The Harry Potter Series

Wow, lofty goal, that – tackling the entire Harry Potter series – and while I don’t expect this review to compete with others, I’m still a little nervous. I’ve never read an entire review of the infamous book series about a boy wizard, but I’d have to live in a cave to not hear things. And I’m going to start off by making a bold statement: everything I heard was wrong. The Harry Potter books are not books of the occult, nor are they an attempt to convert to Christianity. They’re not children’s books, nor are they adult books just because of their theme. They’re not for nerds and they’re not for the masses. They’re both in and outside most of these things (the exceptions being the first paired statements). Publishers and readers recognize J.K. Rowling’s masterpiece for what it is, that something called timeless classic. That’s why the author was offered an unheard of amount for her first big hit, Harry Potter and the Philosopher’s Stone (or Harry Potter and the Sorcerer’s Stone, as it is known in the U.S.). That’s why it has millions upon millions of readers. It is not some well-designed conspiracy.

That said, it is true that the central theme of the series is death. And it’s also true it’s about conquering death through sacrificial love. It’s true that the series starts with an 11-year-old protagonist, but as he grows, so does the writing style, the depth of the mystery and the number of subplots and themes. This is actually a brilliant understanding of point of view. It’s true that geeks can latch onto a whole word of people, places, objects, subjects and spells. But Rowling’s knowledge of the world she has created – full of both old legend and fresh imagination – is one of the ways she creates a subversive fantasy adventure.

Another way in which Rowling grabs our attention is by grabbing our hearts with her characters. Sure, Severus Snape, one of the antagonists (or protagonists?) is right; Harry is indeed a snide, sneaky, sub-par student. But he’s confident enough to stand up to evil and humble enough to embrace remorse for his wrongdoings. And his average talents are what makes his victories so worth watching. He can’t defeat the Dark Lord alone; he needs his friends, who make up for his weaknesses.

Hermoine Granger, Harry’s female friend, makes up for most of his weaknesses. She’s clever, talented, sympathetic and scrupulous. It is she who prevents capture by quick-thinking and keeps Harry to his goal by her unabashed nagging.

Ron Weasley is the less gifted, principled, intelligent – well, everything – of the bunch, except that he’s the most humble and proves that fame (for Harry is already famous in the wizarding world when he enters it at age eleven) and success (Hermoine is the top student in their class) aren’t everything and friendship and love is both the reason and the means of fighting evil.

Among this trio of youngsters is a whole supporting cast of stern yet motherly figures, boyish yet sober father figures and more loyal friends. And all must stand up against the powerful and prideful Dark Lord, his faithful followers and the cowardly who seek protection in his shadow. Even these characters are portrayed so as to empathize with a tiny portion of their mistakes or plights.

It’s not just because of our love of her characters that Rowling is able to maintain the suspense throughout the series. Harry’s job is to survive, again and again, from the Dark Lord’s attempts to murder him. At the end of each of his school years, when Harry is traveling home for the summer, readers feel the tension that is the calm before the storm and the suspense mounts with each year. (Each book follows a year of Harry’s life.) We know that eventually, when Harry is of age, he will have his final battle with Lord Voldemort. It’s the suspense, wound with the desire to solve mysteries in the plot, that keep us turning pages as fast as we can while still absorbing enough information to understand the action.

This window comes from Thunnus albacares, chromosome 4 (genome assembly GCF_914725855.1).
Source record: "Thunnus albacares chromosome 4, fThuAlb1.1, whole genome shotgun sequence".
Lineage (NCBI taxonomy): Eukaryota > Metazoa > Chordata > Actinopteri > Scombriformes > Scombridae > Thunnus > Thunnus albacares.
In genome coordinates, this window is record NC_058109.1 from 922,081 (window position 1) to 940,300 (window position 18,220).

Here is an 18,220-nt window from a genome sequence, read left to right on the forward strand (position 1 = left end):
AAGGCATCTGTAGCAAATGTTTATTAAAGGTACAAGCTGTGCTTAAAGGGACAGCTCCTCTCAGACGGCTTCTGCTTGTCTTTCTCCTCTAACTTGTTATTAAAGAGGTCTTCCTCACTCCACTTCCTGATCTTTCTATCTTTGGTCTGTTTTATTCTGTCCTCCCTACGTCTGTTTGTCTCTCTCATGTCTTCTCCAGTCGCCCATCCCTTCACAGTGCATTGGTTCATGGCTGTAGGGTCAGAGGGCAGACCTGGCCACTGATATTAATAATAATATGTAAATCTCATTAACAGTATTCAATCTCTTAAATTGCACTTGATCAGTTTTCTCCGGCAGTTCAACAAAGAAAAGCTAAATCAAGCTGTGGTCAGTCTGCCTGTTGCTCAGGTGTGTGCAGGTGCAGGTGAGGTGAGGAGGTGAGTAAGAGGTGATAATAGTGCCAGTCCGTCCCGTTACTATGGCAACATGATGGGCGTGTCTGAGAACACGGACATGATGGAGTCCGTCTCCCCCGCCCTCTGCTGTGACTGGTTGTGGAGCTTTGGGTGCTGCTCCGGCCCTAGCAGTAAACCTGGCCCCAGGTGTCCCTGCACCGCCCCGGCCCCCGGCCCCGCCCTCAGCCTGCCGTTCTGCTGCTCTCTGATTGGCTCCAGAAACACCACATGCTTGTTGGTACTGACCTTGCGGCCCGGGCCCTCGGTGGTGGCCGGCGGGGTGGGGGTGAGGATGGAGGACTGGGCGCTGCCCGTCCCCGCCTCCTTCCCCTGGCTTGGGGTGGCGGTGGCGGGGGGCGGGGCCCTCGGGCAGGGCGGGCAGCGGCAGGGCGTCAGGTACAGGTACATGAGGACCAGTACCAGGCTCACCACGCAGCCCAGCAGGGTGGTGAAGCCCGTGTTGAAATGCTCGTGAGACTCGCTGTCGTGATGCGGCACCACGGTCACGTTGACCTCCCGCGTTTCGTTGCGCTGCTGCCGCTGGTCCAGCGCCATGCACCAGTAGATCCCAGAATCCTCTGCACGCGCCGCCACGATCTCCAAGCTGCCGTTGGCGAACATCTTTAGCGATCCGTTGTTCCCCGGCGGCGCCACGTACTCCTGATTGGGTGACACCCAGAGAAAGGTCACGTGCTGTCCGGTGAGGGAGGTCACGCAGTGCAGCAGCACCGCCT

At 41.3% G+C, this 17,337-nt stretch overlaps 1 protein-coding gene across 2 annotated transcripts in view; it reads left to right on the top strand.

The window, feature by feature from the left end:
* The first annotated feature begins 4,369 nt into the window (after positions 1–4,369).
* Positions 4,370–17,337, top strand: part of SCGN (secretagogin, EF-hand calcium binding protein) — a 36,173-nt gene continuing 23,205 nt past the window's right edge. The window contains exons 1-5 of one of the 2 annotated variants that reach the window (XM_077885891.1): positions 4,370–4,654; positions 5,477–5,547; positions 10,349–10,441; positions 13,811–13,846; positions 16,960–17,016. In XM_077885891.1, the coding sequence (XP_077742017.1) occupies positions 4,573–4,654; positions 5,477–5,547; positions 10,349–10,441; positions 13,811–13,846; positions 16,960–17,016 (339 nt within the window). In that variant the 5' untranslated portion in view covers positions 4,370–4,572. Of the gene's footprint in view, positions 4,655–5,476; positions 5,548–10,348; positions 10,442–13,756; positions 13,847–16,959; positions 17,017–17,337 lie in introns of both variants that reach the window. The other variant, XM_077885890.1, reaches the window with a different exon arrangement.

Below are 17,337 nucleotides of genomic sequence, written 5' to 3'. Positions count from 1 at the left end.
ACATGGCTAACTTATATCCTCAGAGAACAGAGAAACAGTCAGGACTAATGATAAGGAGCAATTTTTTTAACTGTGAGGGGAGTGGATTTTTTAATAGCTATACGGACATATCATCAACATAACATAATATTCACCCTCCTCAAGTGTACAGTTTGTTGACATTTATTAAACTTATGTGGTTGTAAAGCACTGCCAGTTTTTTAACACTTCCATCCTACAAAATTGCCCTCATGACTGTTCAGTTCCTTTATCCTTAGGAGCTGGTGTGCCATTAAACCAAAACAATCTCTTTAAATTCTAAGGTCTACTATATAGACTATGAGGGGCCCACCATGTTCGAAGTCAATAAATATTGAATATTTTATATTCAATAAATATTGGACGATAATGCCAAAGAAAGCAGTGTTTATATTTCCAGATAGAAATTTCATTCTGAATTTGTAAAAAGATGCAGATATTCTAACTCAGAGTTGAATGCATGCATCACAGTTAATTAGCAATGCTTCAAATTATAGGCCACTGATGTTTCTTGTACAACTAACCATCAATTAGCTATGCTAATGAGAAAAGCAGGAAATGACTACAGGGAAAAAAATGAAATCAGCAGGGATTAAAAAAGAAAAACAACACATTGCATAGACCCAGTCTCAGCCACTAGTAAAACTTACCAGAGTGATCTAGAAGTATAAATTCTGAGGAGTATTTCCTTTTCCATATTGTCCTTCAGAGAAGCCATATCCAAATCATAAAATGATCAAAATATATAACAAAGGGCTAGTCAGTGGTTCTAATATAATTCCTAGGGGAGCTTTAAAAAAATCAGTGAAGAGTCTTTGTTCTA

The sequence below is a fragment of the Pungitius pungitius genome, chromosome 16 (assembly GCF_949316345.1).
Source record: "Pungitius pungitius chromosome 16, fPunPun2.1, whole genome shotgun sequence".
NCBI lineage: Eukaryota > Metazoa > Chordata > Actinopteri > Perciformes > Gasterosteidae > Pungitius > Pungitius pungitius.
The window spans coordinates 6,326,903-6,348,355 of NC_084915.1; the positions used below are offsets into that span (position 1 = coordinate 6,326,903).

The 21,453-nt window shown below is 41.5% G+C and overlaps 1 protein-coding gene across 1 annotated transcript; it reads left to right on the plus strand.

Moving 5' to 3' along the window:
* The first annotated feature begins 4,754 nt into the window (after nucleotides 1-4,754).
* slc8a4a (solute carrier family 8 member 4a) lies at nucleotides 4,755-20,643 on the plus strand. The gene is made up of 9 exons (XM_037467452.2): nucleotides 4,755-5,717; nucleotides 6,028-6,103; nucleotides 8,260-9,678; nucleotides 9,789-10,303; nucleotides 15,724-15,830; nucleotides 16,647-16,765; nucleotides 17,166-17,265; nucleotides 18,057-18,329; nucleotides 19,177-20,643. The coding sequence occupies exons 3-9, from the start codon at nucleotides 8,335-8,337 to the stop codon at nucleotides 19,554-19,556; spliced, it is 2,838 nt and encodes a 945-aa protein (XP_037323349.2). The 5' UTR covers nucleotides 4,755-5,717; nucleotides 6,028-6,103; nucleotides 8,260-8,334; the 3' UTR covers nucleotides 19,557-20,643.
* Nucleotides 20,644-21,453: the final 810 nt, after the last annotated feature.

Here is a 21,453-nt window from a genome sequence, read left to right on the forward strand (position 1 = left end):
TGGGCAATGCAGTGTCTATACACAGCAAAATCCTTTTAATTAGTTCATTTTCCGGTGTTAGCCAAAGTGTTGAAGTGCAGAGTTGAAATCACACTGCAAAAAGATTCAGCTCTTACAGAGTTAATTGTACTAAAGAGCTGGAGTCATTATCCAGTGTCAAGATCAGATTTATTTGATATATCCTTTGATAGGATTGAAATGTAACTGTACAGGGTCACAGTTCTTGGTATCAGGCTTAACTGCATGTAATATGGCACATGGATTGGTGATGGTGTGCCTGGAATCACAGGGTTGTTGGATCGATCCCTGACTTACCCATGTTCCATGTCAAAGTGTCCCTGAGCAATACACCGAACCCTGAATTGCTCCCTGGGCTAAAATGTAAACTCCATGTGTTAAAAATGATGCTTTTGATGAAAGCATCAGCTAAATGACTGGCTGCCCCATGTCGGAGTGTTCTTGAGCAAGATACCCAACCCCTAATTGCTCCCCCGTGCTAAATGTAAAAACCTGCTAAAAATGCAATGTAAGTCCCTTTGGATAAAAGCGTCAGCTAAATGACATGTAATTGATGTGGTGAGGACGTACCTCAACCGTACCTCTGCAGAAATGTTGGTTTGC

The mystery element of the series is perhaps my favorite. I know she’s been compared to C.S. Lewis and J. R. R. Tolkien but I’m not sure whether Rowling has gotten due credit for this other talent. One of the issues I have with most mystery writers is that they withhold information until the mystery is solved. Rowling never does this. All the clues are present before the explanation of how the puzzle was solved. The reader has to be observant to catch the clue but never has to pull at straws and it is so sublimely satisfying to reach a correct conclusion “on one’s own,” it’s like a drug. (Ya know, like chocolate, which by the way is mentioned in the Harry Potter books as a magical cure for sadness. I knew it!)

Basically my only complaint with the series is the resolution. A lot is resolved in the midst of action and when the action ends, there’s kind of a feeling of being dumped. Rowling does add an epilogue but only explains what happens to a choice few characters, most of whom are new (and we don’t really care about those, do we? No, we care about the ones with which we faced death – or, er, felt like it.) It’s just heart-wrenching, having those characters we cared about leave us without a proper goodbye. Or was that just me?

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3 thoughts on “The Harry Potter Series

  1. Yes, she is a MASTER at foreshadowing. I did not know foreshadowing could be done so well until I read the HP books.

    • Some of the foreshadowing was lost on me since I watched the films first but I noticed it in the last book and when Dumbledore tells Harry not to regret sparing Pettigrew. Good point; she masters foreshadowing as well as P.O.V.

      Sent from my iPhone

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